**Figure 6.**Contribution of the exchange between reservoir M and reservoir C to the total discharge on the annual scale (

**left**) and the monthly scale (

**right**).

[24 h] | [1 h] | |||||
---|---|---|---|---|---|---|

Period | Warm-Up | Calibration | Validation | Warm-Up | Calibration | Validation |

from | 1 January 1968 | 1 October1970 | 1 October 1980 | 1 October 2009 | 1 October 2010 | 1 October 2012 |

to | 30 September 1970 | 30 September 1980 | 31 December 2016 | 30 September 2010 | 30 September 2012 | 31 May 2017 |

Parameter | Calibration [24 h] | Calibration [1 h] | ||
---|---|---|---|---|

Aliou | R_{A} | Recharge area | 14.8 km^{2} | 14.2 km^{2} |

k_{EM} | Recession coefficient from E to M | 6.10 × 10^{−3} mm/day | 1.11 × 10^{−4} mm/h | |

k_{EC} | Recession coefficient from E to C | 9.83 × 10^{−3} mm/day | 2.69 × 10^{−3} mm/h | |

k_{CS} | Recession coefficient from C to S | 2.36 × 10^{−3} mm/day | 1.80 × 10^{−4} mm/h | |

k_{MC} | Recession coefficient from M to C | 3.17 × 10^{−1} mm/day | 2.41 × 10^{−2} mm/h | |

Baget | R_{A} | Recharge area | 15.8 km^{2} | 13.1 km^{2} |

k_{EM} | Recession coefficient from E to M | 3.36 × 10^{−3} mm/day | 2.09 × 10^{−4} mm/h | |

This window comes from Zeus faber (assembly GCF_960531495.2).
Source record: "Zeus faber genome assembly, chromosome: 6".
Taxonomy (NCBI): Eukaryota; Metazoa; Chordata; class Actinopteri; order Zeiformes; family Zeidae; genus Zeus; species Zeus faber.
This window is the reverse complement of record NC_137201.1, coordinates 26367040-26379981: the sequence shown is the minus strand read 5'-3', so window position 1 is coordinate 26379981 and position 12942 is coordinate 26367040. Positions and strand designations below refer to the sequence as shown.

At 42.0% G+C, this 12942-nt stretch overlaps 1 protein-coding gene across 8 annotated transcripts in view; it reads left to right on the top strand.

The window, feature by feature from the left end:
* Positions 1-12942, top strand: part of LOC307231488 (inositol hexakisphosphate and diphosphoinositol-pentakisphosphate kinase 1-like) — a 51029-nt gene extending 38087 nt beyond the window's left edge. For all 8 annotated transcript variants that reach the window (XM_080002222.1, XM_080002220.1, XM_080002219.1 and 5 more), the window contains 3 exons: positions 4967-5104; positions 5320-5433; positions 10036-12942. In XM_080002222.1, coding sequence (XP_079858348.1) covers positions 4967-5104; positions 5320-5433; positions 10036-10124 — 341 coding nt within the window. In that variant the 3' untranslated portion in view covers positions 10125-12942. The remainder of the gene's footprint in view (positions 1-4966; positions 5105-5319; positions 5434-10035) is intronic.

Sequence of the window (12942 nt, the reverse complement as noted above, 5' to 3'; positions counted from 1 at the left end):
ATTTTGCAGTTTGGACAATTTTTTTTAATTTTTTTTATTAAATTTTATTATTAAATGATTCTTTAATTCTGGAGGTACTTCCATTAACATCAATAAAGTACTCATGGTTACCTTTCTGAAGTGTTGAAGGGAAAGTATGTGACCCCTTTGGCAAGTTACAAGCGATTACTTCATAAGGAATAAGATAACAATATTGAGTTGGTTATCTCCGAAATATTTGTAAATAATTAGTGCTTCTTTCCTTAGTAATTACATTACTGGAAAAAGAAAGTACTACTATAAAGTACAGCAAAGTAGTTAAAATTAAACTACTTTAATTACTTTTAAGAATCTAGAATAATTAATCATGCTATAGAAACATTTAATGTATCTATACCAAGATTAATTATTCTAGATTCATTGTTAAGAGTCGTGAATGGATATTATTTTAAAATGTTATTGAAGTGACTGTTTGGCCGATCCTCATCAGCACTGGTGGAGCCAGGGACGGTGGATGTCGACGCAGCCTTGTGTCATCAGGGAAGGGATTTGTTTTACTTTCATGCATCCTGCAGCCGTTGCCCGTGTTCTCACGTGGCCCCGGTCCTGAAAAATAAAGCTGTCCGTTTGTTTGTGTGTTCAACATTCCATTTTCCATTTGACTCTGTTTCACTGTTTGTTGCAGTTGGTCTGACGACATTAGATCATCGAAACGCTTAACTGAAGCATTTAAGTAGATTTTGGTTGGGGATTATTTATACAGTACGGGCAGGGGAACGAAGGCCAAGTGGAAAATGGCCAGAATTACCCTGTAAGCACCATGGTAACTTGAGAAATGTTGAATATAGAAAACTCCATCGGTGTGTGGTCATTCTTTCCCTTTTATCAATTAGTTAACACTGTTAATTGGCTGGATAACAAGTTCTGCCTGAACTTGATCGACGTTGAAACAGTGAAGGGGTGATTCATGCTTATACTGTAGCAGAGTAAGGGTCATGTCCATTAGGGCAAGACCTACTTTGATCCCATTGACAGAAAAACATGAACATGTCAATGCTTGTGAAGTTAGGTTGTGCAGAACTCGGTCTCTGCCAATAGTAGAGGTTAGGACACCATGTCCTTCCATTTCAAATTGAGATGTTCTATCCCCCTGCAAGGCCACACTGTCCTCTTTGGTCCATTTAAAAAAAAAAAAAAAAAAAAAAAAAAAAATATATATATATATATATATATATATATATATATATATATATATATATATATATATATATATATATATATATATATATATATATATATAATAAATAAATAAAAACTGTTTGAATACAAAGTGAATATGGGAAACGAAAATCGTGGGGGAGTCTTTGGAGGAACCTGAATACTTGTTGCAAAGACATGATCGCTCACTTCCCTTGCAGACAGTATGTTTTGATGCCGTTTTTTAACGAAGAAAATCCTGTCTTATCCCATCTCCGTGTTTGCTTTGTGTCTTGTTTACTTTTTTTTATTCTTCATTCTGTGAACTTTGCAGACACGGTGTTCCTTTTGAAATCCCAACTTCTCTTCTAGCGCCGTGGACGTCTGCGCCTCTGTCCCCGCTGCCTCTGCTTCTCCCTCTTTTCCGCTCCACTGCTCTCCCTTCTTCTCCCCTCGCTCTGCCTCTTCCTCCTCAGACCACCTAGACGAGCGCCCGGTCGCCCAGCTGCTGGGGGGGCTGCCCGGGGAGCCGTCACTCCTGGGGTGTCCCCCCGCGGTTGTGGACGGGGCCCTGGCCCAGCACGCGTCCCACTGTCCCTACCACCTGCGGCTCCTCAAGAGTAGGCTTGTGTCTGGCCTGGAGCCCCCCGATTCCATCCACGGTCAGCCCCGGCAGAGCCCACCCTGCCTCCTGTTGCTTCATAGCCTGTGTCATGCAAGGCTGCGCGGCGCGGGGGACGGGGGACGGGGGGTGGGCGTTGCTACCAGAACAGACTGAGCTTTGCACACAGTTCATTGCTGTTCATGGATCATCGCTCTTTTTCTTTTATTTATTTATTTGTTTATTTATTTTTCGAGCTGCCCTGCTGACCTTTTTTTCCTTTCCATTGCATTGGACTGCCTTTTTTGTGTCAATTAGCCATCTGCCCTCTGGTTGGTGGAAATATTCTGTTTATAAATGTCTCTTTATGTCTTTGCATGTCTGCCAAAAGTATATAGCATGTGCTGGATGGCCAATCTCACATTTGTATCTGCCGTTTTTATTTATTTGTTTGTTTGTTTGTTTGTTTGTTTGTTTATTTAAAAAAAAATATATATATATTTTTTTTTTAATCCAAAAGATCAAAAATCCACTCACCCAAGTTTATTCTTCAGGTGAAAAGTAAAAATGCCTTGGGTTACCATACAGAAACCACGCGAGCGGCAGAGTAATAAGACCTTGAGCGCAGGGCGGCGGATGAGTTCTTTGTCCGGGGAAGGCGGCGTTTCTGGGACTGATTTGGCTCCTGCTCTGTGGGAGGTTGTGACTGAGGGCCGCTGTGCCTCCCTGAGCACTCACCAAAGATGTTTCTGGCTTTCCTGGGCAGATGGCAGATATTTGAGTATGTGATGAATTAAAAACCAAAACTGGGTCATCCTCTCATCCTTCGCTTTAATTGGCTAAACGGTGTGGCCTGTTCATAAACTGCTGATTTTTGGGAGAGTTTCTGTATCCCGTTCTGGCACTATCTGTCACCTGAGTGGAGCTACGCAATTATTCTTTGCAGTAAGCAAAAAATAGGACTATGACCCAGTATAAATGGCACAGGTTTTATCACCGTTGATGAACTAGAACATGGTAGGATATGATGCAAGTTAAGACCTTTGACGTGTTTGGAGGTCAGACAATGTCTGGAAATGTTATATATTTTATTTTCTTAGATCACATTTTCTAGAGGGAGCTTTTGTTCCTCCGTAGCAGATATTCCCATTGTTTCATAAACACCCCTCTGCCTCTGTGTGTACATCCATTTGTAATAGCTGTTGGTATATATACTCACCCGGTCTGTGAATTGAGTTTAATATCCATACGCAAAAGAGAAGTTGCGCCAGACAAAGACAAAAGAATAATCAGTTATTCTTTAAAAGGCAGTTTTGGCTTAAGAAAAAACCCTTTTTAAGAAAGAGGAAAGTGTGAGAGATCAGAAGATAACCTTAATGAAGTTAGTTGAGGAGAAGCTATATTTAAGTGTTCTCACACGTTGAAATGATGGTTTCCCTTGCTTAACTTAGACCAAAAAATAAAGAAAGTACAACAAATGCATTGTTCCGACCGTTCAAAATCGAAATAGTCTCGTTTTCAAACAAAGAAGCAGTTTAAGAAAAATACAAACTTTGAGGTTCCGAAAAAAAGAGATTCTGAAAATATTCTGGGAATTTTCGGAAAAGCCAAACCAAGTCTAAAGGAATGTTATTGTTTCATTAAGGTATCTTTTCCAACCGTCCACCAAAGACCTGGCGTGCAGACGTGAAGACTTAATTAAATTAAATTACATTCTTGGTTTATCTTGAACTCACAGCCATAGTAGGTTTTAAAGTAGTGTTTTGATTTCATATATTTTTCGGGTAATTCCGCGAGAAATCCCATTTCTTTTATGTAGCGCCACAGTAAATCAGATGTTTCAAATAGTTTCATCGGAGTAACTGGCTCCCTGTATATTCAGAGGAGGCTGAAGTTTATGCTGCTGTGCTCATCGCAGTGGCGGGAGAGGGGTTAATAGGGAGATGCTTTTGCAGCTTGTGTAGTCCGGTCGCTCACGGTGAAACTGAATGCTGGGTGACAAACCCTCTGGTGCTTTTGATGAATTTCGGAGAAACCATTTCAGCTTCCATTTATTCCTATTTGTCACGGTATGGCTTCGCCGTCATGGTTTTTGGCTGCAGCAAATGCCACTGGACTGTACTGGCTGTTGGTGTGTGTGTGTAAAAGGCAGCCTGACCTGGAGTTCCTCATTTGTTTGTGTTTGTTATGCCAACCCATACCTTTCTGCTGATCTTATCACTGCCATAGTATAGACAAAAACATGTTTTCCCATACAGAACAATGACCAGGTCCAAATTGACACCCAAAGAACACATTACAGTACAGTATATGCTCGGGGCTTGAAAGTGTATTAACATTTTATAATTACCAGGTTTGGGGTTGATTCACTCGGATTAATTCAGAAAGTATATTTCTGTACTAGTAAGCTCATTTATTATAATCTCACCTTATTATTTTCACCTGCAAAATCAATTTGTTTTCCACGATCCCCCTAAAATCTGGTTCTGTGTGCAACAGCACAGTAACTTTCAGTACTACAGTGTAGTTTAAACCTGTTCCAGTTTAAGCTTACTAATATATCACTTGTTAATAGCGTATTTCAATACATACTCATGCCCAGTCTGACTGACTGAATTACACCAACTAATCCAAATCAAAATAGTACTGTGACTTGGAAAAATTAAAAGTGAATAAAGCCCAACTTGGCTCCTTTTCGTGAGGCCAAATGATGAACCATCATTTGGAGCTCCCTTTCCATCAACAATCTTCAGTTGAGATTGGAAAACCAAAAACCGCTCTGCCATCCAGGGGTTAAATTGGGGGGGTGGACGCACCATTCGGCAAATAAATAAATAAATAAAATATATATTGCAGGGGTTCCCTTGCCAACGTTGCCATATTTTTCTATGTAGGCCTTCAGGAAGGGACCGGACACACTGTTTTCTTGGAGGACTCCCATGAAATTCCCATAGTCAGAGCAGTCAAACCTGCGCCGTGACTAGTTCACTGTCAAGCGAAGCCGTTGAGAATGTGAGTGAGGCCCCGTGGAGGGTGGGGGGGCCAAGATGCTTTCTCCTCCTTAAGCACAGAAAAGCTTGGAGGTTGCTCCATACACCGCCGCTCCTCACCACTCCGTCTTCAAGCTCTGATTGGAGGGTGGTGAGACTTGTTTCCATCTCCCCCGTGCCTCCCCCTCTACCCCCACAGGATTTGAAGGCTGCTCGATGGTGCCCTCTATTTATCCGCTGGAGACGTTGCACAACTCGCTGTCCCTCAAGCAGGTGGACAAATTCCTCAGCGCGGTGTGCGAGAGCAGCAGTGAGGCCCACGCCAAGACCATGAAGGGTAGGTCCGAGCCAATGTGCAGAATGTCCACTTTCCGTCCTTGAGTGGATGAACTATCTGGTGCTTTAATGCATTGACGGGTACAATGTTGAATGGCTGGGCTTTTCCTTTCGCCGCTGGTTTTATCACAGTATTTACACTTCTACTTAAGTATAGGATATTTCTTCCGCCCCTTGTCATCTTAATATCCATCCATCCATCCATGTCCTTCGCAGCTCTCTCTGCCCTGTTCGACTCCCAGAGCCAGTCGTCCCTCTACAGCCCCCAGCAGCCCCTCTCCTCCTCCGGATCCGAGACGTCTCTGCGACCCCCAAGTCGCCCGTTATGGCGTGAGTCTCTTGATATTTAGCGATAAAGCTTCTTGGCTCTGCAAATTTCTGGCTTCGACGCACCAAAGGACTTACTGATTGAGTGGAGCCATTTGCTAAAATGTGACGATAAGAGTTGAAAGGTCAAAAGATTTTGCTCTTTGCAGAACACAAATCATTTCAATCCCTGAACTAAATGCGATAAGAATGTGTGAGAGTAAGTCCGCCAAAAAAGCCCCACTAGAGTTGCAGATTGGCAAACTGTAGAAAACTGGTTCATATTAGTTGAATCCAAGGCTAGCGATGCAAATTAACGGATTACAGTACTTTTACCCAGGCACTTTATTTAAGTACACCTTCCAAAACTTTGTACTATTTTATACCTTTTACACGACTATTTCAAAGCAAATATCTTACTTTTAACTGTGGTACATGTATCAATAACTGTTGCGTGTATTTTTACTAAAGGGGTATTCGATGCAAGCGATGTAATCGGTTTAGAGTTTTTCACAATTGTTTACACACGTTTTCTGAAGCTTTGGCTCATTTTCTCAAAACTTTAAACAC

k_{EC} | Recession coefficient from E to C | 2.71 × 10^{−3} mm/day | 4.35 × 10^{−4} mm/h | |

k_{CS} | Recession coefficient from C to S | 1.21 × 10^{−3} mm/day | 7.21 × 10^{−4} mm/h | |

k_{MC} | Recession coefficient from M to C | 7.03 × 10^{−2} mm/day | 1.25 × 10^{−1} mm/h |

**Table 3.**Model performances for calibration and validation periods for daily and hourly KarstMod models (NSE: Nash Sutcliff Efficiency, BE: Balance Error and KGE: Kling Gupta Efficiency).

[24 h] | [1 h] | ||||
---|---|---|---|---|---|

Periods | Calibration | Validation | Calibration | Validation | |

(1970–1980) | (1980–2016) | (2010–2012) | (2012–2017) | ||

Aliou | NSE | 0.53 | 0.51 | 0.63 | 0.5 |

BE | 0.88 | 0.97 | 0.99 | 0.91 | |

KGE | 0.58 | 0.51 | 0.67 | 0.54 | |

Baget | NSE | 0.59 | 0.52 | 0.56 | 0.47 |

BE | 0.94 | 0.89 | 0.98 | 0.77 | |

KGE | 0.61 | 0.52 | 0.64 | 0.44 |

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**MDPI and ACS Style**

Sivelle, V.; Labat, D.; Mazzilli, N.; Massei, N.; Jourde, H.
Dynamics of the Flow Exchanges between Matrix and Conduits in Karstified Watersheds at Multiple Temporal Scales. *Water* **2019**, *11*, 569.
https://doi.org/10.3390/w11030569

**AMA Style**

Sivelle V, Labat D, Mazzilli N, Massei N, Jourde H.
Dynamics of the Flow Exchanges between Matrix and Conduits in Karstified Watersheds at Multiple Temporal Scales. *Water*. 2019; 11(3):569.
https://doi.org/10.3390/w11030569

**Chicago/Turabian Style**

Sivelle, Vianney, David Labat, Naomi Mazzilli, Nicolas Massei, and Hervé Jourde.
2019. "Dynamics of the Flow Exchanges between Matrix and Conduits in Karstified Watersheds at Multiple Temporal Scales" *Water* 11, no. 3: 569.
https://doi.org/10.3390/w11030569